If you are new to chartering a flats-fishing guide, maybe you’re wondering what the protocol is? Any shallow-water captain will thank you for thinking ahead! As a long-time flats guide (now retired), I have a few things to say about this. Let me be your “guide” before you step aboard your next guide’s skiff. If you can stay away from these no-no’s, your trip will be a better experience for everyone involved.
We’ll keep it to five things you should avoid doing, although most captains could easily come up with plenty more. Oh, the charter customer horror stories I could tell, but let’s move on.
Don’t Lie About Your Fishing Ability
The first one starts on your initial contact with a captain. Don’t exaggerate your capabilities. You are likely going sight fishing, possibly for redfish, permit, bonefish, tarpon or stripers, and what you tell a guide helps him prepare for your trip. Tell him that you have caught untold numbers of bonefish or tarpon on fly, and he is going to assume you can see fish well and cast well. Be honest. If you are inexperienced, just say so. Your guide will set you up with easier fish, or perhaps chum them to the boat.
My charters were typically two anglers, and sometimes the disparity between their abilities and experience was great. Without fail, I would get a decent fly fisher whose buddy did not fly fish, and for that matter, didn’t spin fish much either. It’s a conundrum. And then there’s the expert angler who insists his bad angler buddy gets most of the bow time. It’s admirable, but also a guide’s nightmare. I’m not saying don’t ever bring your buddy, wife, husband, or boss who can’t fish. What I’m saying is to make sure the guide is aware of the fishing abilities of all anglers beforehand.
Don’t Bring Your Entire Rod and Reel Collection Onboard
Your flats guide undoubtedly has the ideal tackle for the home flats they fish. He or she may invite you to bring a favorite rod or two, but don’t walk down the dock with arms full of fly rod tubes. Similarly, bringing a bunch of unprepared spinning rods will be a major time waste. Your guide wants to hit the flats ready to pole and hook you up, not to spend half a morning rigging your stuff.
On that subject, don’t bring multiple boxes of flies and lures you fish back home. Your guide’s technical poling skiff will have limited storage, so leave the giant duffle bag full of unnecessary and out-of-place gear at home.
I once had a nice couple try to bring aboard a 5-foot-long hard case with multiple changes of clothes, untold camera and video gear, snorkels and fins for cooling off, and enough water for a Sahara Desert expedition. Discuss before the trip what your guide can carry for you. Be a minimalist.
Fishing Drunk or Hungover Can Be A Disaster
You’re not going to a party. You’re going flats fishing. Maybe you and your bud attended a blowout the previous night, but don’t show up at the dock drunk, without sleep, completely unprepared. You’ll be a worthless zombie before noon. You need to feel well to fish well. The summer heat, and standing on the bow all day, requires a clear mind and well-hydrated body.
And that takes us to liquids. Guides normally provide ample drinking water. But make sure to confirm ahead of time that the captain will bring drinks. Now, a couple of beers may be welcome too, though some guides do not allow alcohol onboard as strict policy. Check that ahead of time—and never, ever smuggle it aboard. Respect a captain’s rules aboard their boat. If alcohol is an absolute necessity, find a captain that accommodates your drinking needs.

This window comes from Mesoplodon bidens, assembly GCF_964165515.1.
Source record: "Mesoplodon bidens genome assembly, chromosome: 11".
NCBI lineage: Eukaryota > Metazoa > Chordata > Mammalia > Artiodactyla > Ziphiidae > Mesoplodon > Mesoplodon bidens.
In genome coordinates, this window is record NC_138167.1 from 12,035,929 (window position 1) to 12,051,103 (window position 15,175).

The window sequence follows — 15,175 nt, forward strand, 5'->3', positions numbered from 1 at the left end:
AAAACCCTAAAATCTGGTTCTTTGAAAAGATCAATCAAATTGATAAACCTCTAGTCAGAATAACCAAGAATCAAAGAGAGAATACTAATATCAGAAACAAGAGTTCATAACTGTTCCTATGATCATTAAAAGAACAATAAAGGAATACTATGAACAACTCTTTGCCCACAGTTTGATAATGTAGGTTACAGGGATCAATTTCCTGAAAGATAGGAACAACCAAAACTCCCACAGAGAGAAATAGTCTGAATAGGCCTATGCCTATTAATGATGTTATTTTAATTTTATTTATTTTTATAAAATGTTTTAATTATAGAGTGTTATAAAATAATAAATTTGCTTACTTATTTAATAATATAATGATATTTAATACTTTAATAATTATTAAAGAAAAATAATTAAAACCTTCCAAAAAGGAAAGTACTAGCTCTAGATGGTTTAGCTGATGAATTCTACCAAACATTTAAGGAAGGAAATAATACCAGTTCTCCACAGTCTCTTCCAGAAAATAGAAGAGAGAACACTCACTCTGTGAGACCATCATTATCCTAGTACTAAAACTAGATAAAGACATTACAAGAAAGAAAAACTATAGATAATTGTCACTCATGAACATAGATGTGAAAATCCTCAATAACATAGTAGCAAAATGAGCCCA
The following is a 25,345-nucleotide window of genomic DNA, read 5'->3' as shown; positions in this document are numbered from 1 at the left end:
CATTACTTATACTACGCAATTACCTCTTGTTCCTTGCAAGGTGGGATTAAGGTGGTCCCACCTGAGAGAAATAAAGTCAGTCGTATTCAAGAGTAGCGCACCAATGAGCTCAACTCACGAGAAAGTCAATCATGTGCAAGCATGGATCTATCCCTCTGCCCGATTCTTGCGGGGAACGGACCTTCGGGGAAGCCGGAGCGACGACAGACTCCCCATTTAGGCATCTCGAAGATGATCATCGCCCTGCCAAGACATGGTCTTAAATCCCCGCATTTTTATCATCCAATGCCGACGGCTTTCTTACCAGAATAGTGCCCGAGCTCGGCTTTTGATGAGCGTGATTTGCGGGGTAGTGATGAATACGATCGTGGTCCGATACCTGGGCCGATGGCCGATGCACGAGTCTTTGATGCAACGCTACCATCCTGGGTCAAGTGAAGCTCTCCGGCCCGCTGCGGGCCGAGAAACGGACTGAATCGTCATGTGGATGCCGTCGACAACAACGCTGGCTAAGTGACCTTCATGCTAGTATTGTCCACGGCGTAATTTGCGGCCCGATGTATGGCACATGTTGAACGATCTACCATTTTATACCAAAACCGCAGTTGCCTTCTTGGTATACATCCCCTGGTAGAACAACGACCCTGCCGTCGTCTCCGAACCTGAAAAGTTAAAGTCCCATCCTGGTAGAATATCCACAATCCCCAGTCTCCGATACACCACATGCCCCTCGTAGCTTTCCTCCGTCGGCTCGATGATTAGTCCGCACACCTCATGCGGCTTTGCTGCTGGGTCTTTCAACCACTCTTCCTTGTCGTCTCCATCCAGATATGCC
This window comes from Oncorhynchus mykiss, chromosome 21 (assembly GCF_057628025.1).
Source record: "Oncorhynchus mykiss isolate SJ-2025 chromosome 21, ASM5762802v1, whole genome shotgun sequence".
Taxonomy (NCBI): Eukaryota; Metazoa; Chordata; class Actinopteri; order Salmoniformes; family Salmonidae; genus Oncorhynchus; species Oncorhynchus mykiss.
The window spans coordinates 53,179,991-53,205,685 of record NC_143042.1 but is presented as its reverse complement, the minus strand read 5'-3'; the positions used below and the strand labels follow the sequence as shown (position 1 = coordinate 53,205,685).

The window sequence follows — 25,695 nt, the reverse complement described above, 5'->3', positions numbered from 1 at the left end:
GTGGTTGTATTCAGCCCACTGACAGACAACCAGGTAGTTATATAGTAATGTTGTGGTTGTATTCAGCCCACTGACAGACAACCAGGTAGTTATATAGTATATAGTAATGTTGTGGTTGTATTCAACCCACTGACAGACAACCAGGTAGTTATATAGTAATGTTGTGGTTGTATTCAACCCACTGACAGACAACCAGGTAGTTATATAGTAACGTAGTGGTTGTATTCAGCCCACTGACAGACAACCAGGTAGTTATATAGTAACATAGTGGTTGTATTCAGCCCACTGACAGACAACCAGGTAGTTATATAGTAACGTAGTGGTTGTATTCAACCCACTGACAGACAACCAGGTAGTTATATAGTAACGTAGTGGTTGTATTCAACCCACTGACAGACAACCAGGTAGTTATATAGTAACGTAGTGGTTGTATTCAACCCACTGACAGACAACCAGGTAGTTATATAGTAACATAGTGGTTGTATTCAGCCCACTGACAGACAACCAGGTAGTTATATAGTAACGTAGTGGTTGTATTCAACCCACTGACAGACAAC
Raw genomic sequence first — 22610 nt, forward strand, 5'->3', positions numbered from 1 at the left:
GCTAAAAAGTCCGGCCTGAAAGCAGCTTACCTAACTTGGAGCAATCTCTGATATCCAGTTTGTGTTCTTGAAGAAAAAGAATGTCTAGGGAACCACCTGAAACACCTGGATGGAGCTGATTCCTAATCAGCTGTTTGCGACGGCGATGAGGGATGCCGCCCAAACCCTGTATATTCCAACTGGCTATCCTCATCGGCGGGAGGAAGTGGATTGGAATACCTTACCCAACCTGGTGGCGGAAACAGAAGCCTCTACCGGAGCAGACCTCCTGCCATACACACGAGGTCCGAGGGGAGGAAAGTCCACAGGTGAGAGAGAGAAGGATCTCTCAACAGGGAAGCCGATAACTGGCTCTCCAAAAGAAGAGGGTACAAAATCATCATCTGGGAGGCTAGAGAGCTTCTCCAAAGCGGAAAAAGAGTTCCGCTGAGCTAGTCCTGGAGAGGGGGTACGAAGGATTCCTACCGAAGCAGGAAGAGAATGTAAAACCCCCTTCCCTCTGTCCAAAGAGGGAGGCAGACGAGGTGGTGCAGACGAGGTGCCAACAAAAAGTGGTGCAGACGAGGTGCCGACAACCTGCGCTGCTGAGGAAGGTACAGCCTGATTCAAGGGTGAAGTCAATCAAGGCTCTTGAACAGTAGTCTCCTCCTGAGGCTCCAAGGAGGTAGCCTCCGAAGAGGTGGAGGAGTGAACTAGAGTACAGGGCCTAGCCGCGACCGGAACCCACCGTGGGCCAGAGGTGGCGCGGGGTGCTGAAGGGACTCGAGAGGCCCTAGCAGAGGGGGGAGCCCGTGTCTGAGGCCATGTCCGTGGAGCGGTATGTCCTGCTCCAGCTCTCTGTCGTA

I had a tough situation on an Everglades National Park trip years ago. I asked two out-of-towners to limit consumption to a 6-pack between them for a 6-hour trip. Next morning, there they were, on the dock waiting for me with a huge cooler of food and more than 15 beers. I reminded them of my policy. They begrudgingly stashed half of the beers back in their car. All was good, until around 10 a.m. when we released a nice 80-pound tarpon on fly. Out came the cigars. Then, a bottle of rum and limes magically appeared. “It’s Cuba Libre time!” the smuggler bellowed. But it wasn’t.
The smuggler, who was already on his third beer, said, “C’mon captain, how can we celebrate my first tarpon without cocktails? Hey, we are paying the bill here, right? We’re having a toast!”
It was hard, but I quietly stashed the tackle, asked them to sit down and ran them back to the ramp. They were silent and stunned. I told them they owed me nothing, and shoved off the dock and went fishing by myself. They loudly promised to ruin my reputation. I don’t recall that they ever did.
Don’t Try to Steal Your Captain’s Fishing Spots
This is a big one in this age of technology. Don’t be a spy on your guide’s skiff. Don’t sneak a handheld GPS aboard. Don’t whip out your video camera to record the boat trips between fishing spots. Simply put, don’t try to steal your guide’s fishing spots, no matter how sneaky you think you are. Maybe your guide will be a rare bird and give you his blessings. But the odds of that are pretty steep.
Your guide will likely ask you to take grip-and-grin photos without a recognizable background, and you should understand why. Lastly, don’t whip out your paper chart and ask your guide to mark it up.
A Guide as a Fishing Partner on a Charter is Asking for Trouble
Getting back to picking a fishing partner, never bring another guide as a fishing partner, unless you let your charter captain know beforehand. I don’t care if your friend guides in a different state, it puts most guides on the defense. And guess what? Your guide may welcome him aboard, but may not take you to the honey holes that he might have otherwise. And you can’t blame him.